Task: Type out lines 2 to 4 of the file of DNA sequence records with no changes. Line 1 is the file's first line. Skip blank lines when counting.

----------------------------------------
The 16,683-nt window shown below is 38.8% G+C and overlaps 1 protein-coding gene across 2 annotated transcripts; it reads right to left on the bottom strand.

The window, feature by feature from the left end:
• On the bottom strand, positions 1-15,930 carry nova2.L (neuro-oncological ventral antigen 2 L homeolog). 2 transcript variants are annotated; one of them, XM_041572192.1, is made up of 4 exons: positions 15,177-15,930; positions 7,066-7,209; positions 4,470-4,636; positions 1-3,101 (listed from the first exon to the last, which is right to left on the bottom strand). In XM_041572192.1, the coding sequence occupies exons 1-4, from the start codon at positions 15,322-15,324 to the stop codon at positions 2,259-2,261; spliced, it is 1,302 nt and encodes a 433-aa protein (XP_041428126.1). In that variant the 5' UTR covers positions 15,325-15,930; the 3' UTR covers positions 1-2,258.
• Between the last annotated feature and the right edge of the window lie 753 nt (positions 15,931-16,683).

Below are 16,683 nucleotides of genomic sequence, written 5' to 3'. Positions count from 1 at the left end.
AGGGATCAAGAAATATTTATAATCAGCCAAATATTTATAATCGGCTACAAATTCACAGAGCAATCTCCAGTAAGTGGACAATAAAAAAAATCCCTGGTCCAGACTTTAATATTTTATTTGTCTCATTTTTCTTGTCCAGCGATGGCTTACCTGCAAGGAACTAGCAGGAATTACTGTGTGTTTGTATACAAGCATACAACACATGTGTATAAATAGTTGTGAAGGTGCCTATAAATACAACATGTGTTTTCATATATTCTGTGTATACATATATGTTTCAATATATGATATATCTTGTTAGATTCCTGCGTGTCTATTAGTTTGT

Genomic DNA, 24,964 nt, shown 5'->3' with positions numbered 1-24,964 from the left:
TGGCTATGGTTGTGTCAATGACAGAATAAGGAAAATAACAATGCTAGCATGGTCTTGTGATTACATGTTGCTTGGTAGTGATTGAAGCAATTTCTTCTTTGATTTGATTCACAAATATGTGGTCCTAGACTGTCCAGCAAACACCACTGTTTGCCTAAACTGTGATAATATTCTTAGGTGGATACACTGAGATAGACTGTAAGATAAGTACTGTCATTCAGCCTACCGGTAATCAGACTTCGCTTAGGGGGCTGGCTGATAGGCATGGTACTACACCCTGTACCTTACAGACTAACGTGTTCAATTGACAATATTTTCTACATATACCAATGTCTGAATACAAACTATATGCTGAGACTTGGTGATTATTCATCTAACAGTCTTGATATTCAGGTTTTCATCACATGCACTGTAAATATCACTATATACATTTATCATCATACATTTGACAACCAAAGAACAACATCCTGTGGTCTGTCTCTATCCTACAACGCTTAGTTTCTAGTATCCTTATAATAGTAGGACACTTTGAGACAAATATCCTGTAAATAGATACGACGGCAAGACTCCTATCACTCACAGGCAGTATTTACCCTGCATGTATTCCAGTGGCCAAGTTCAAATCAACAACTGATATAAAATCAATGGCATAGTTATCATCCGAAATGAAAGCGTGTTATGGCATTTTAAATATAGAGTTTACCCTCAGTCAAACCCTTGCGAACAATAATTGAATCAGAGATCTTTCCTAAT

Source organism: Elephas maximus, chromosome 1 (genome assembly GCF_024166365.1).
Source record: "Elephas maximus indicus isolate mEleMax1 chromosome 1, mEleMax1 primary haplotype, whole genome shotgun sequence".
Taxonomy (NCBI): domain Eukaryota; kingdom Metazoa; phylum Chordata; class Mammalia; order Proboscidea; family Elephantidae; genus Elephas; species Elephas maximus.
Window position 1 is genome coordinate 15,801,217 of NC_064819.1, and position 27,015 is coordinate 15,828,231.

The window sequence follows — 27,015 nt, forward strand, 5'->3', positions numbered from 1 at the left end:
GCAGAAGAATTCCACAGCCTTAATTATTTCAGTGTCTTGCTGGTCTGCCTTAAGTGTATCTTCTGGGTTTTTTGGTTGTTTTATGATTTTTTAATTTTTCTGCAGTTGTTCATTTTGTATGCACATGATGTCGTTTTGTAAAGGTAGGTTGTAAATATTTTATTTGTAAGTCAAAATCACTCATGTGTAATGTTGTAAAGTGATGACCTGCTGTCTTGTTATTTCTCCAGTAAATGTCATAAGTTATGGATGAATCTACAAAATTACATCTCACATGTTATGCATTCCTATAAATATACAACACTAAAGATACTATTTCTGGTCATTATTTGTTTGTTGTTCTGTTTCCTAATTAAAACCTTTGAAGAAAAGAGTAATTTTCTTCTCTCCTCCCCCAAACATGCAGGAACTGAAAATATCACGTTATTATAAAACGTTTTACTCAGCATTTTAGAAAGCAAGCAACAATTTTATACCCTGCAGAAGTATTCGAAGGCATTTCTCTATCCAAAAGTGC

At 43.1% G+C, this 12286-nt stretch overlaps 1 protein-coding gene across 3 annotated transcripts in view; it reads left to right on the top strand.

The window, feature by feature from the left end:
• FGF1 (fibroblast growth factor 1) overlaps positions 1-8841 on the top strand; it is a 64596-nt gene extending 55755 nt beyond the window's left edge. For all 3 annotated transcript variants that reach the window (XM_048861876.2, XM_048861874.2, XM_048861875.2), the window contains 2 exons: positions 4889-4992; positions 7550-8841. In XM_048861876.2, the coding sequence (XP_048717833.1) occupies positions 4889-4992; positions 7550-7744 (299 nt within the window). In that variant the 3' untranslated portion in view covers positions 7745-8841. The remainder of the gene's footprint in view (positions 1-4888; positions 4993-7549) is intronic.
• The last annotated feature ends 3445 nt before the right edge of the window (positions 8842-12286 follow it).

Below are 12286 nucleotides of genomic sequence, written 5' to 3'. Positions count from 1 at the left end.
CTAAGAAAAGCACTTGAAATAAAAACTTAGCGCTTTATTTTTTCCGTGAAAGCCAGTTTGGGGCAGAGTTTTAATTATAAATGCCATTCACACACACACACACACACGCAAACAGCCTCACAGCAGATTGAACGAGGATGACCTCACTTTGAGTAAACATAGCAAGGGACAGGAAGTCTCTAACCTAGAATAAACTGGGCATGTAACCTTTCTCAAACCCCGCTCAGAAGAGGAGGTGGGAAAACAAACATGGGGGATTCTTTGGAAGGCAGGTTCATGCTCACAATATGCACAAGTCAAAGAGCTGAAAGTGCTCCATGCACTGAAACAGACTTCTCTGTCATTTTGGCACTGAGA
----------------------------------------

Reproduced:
The window, feature by feature from the left end:
• On the bottom strand, positions 1-15,930 carry nova2.L (neuro-oncological ventral antigen 2 L homeolog). 2 transcript variants are annotated; one of them, XM_041572192.1, is made up of 4 exons: positions 15,177-15,930; positions 7,066-7,209; positions 4,470-4,636; positions 1-3,101 (listed from the first exon to the last, which is right to left on the bottom strand). In XM_041572192.1, the coding sequence occupies exons 1-4, from the start codon at positions 15,322-15,324 to the stop codon at positions 2,259-2,261; spliced, it is 1,302 nt and encodes a 433-aa protein (XP_041428126.1). In that variant the 5' UTR covers positions 15,325-15,930; the 3' UTR covers positions 1-2,258.
• Between the last annotated feature and the right edge of the window lie 753 nt (positions 15,931-16,683).